10. Review the configurations on your alert policy (see image below). You can navigate through the options in the previous steps using the left pane in case you made a mistake. When you're ready, click "CREATE POLICY"

This page lets you review the configurations of your Alert Policy. The configurations from Step 4 should appear in the top center horizontally. The configurations from Steps 5, 6, 7, and 9 should be on the right-hand pane. When you're ready, the "CREATE POLICY" button is at the bottom center.

Alert for file repeated in more than one bucket

The process is essentially the same as for the previous alert, except:

  1. For both the Rolling Window Function and the Time Series Aggregation, select COUNT.
  2. Under "Across time series", in the Time Series Group By box, add only the FileName. This way, the "Group By" will aggregate together the files regardless of the bucket. The functions selected in the previous step will count how many unique values there are for the different labels of the Time Series in the metric, grouped by FileName.
  3. In the "Configure alert trigger" section, select the following:
  • "Condition type": "Threshold"
  • "Alert trigger": "Any time series violates"
  • "Threshold position": "Above threshold"
  • "Threshold value": 1

4. Follow the rest of the same process as the previous alert policy, giving this one its unique name, description, etc. The summary will look like the image below. Notice that only these settings have changed, and the chart looks completely different since now it is counting the number of buckets where each file name has been uploaded.

Review page for second alerting policy. The chart is completely different, and only the settings in this section have changed (Threshold value, Documentation, etc).

Final Thoughts

As you may have noticed, for the Alerting Policy, GCP offers a lot of different Rolling Window functions and Time Series Aggregation functions. As of this writing, in the Metrics Explorer, these functions are referred to as "Aligner" and "Aggregator" functions respectively, because the terminology is being changed. Different combinations of these functions result in different calculations that can be used in different ways. For more information on what these data manipulations involve, check the official documentation here and here. If you need more details about what exactly each specific function is doing in the backend, you can find the descriptions here.

When creating your metrics, you can use either the Metrics Explorer or the page "Create alerting policy" to test your metric and play around with the Rolling Window and Time Series functions before settling on which labels you will create. Both pages show you a chart where you can see the data being output by the transformations you choose. When configuring the trigger for your Alerting Policy, the chart on the creation page also shows you a line indicating the threshold. You can also use these charts to visualize what happens with Rolling Windows of different sizes, groupings, and with other configurations of your choosing.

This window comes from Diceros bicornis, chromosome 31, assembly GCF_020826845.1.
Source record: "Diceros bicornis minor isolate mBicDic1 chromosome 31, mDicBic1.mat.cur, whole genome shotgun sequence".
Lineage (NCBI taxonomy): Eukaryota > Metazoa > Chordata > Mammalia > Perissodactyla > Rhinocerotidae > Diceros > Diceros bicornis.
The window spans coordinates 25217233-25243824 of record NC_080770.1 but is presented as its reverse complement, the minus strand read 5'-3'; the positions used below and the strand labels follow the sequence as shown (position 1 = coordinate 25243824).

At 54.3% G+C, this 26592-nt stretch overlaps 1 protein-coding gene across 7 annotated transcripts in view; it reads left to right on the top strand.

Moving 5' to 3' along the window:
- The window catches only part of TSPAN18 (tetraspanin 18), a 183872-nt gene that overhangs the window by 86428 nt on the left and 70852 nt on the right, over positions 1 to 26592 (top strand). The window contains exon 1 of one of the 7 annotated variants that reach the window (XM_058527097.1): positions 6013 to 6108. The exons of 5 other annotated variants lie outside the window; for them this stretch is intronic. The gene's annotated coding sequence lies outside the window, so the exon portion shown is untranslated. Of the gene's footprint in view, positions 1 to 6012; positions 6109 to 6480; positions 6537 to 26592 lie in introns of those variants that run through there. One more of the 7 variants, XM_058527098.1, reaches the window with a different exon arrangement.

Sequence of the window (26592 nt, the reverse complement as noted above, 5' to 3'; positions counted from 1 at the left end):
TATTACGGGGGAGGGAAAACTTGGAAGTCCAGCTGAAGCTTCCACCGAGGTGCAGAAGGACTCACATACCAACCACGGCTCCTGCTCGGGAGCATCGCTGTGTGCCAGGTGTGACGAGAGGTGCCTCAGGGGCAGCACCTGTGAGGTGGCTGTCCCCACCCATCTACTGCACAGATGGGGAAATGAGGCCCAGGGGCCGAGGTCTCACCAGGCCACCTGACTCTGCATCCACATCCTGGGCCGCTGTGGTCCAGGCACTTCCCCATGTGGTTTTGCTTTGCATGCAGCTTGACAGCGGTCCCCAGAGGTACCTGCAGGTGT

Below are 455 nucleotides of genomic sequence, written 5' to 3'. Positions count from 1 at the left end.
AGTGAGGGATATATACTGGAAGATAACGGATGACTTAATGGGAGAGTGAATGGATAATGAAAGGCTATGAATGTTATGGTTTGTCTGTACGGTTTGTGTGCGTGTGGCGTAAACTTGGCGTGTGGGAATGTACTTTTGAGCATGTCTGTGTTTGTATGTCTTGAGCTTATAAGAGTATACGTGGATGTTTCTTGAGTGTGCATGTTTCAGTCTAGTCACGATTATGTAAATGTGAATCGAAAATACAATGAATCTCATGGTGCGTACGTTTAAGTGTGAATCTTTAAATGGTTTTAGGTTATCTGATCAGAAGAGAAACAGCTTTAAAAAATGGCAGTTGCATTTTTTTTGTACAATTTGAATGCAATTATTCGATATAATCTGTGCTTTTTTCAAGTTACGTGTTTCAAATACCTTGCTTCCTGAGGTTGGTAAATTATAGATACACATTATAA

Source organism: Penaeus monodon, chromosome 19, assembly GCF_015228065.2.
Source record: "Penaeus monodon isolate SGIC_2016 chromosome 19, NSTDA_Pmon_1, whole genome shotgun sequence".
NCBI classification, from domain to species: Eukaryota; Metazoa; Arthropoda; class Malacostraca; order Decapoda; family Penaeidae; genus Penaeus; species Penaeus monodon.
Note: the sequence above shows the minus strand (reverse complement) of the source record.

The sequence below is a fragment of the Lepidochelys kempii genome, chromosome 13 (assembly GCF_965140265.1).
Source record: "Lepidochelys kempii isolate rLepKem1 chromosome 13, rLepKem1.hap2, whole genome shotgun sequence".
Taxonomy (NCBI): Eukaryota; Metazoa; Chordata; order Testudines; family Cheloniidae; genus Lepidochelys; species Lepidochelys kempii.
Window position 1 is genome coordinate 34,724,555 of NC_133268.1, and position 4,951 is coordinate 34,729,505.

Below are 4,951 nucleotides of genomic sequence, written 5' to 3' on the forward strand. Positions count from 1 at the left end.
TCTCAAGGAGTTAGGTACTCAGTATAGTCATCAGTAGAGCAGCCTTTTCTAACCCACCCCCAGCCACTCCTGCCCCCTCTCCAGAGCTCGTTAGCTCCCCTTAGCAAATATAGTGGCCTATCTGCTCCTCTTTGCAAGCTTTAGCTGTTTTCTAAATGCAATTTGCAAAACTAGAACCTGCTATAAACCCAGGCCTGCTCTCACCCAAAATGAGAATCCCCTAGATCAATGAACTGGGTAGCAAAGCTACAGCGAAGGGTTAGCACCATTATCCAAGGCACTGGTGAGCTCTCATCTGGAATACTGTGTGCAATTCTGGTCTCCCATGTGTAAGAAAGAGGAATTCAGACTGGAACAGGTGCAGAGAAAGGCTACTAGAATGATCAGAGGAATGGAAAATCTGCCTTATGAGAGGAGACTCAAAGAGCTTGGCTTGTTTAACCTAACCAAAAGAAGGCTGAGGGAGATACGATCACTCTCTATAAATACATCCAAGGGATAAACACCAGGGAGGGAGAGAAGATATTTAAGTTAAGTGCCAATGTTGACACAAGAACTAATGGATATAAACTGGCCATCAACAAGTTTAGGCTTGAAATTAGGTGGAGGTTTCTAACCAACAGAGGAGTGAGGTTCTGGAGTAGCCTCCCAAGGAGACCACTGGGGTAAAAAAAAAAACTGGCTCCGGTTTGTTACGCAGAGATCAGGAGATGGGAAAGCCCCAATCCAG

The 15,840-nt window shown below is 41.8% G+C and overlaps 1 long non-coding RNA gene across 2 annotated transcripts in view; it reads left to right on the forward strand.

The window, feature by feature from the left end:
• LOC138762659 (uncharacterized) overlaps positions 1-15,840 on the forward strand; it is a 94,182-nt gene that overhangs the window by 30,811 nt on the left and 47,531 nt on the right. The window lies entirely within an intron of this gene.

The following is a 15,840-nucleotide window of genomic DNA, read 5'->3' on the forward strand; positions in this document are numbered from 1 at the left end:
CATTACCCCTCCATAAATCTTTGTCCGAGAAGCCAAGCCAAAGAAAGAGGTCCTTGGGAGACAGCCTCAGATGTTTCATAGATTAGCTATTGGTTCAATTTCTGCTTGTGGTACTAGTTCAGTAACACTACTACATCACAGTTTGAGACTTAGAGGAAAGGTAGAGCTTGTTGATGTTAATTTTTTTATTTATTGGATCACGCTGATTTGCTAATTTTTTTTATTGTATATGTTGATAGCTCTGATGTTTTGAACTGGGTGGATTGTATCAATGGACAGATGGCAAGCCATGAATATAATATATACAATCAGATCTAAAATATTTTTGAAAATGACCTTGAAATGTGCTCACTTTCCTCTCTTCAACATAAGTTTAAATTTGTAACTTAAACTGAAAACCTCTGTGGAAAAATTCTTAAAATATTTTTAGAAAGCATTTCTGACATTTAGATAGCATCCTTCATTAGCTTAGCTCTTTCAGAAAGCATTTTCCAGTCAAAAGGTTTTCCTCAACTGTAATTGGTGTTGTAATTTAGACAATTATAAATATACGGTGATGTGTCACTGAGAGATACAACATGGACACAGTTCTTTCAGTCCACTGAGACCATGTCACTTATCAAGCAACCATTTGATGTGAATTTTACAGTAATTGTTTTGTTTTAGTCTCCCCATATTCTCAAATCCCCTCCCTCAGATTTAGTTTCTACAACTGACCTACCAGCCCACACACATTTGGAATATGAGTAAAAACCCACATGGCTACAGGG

However, keep in mind that there are parts of a metric that cannot be changed once they have been created, and the same is true for alerting policies. Therefore, you will likely need to create multiple test metrics, followed by performing the action that creates the relevant logs, then check the Alert creation page or the Metrics Explorer to see the results. Then, you will need to repeat the process for every significant change you want to make.


In this walkthrough, we have seen how to create a user-defined logs-based metric. We saw that you can choose different types of logs for this, with multiple complementary pieces of information that can be reused for different purposes.

We have also seen how you can create alerts based on those metrics, how they can perform different kinds of calculations from the data in said metric, and a few of the kinds of information that can be sent with the actual alerts.

Hopefully, this has given you a summary of the steps involved in creating a user-defined logs-based metric and alert, a general understanding of how they work, and references to the most relevant parts of the official documentation where you can find all the details that you need for your particular use-case.

Further reading